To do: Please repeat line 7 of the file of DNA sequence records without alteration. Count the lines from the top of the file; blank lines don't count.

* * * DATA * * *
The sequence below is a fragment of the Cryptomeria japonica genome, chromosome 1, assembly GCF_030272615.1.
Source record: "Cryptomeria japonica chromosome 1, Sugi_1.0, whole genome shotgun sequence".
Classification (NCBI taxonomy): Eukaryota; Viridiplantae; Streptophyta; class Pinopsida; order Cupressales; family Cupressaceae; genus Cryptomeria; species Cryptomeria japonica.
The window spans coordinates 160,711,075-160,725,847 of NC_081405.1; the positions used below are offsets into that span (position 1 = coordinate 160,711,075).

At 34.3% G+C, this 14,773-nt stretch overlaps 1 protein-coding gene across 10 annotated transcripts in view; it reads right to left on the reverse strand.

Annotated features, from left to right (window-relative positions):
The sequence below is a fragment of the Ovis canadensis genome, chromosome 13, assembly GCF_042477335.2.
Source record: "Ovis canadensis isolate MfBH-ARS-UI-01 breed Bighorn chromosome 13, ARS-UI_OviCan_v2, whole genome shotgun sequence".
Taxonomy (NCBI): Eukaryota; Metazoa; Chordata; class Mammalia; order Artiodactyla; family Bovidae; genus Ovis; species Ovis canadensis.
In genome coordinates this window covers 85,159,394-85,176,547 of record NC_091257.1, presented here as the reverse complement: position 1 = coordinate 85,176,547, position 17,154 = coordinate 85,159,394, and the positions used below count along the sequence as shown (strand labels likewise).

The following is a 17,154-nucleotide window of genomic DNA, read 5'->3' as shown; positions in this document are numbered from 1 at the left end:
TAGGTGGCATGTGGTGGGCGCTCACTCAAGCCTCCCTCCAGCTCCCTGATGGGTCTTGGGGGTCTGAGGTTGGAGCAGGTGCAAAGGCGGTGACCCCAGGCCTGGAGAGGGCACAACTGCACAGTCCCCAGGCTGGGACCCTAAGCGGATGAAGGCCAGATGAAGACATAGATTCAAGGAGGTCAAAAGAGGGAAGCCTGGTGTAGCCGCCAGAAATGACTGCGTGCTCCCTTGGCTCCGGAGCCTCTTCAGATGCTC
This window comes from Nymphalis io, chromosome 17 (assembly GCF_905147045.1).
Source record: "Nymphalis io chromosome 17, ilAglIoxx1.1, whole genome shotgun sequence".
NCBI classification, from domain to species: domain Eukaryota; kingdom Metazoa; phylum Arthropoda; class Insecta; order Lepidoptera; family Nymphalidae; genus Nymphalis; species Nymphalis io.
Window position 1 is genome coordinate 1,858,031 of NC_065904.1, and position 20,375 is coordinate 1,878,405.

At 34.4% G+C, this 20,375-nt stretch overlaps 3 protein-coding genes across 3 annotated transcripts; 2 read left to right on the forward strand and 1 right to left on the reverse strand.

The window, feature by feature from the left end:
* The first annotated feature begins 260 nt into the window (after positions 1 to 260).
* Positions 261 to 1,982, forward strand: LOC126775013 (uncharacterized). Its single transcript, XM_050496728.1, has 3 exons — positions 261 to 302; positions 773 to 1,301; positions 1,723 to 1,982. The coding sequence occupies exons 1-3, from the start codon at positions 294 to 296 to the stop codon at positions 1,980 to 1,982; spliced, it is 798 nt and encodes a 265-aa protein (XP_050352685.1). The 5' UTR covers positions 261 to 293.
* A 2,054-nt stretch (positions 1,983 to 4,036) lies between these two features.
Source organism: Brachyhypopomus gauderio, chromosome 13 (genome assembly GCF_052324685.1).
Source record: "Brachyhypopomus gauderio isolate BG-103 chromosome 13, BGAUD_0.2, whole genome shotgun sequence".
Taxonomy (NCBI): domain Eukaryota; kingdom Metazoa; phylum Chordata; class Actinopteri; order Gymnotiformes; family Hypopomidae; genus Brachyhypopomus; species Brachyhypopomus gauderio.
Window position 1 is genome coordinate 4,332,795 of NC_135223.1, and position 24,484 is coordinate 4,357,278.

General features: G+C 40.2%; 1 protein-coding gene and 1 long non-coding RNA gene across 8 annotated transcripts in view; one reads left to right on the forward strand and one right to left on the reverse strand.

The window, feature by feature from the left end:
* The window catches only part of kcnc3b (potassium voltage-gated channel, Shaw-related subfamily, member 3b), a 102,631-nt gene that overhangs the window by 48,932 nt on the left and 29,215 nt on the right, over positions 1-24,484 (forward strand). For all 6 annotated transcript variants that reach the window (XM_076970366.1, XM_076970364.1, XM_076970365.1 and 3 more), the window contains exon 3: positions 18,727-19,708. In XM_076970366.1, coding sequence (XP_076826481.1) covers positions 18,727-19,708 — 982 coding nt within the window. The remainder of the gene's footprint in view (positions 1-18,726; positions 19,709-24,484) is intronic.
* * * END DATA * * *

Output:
The sequence below is a fragment of the Ovis canadensis genome, chromosome 13, assembly GCF_042477335.2.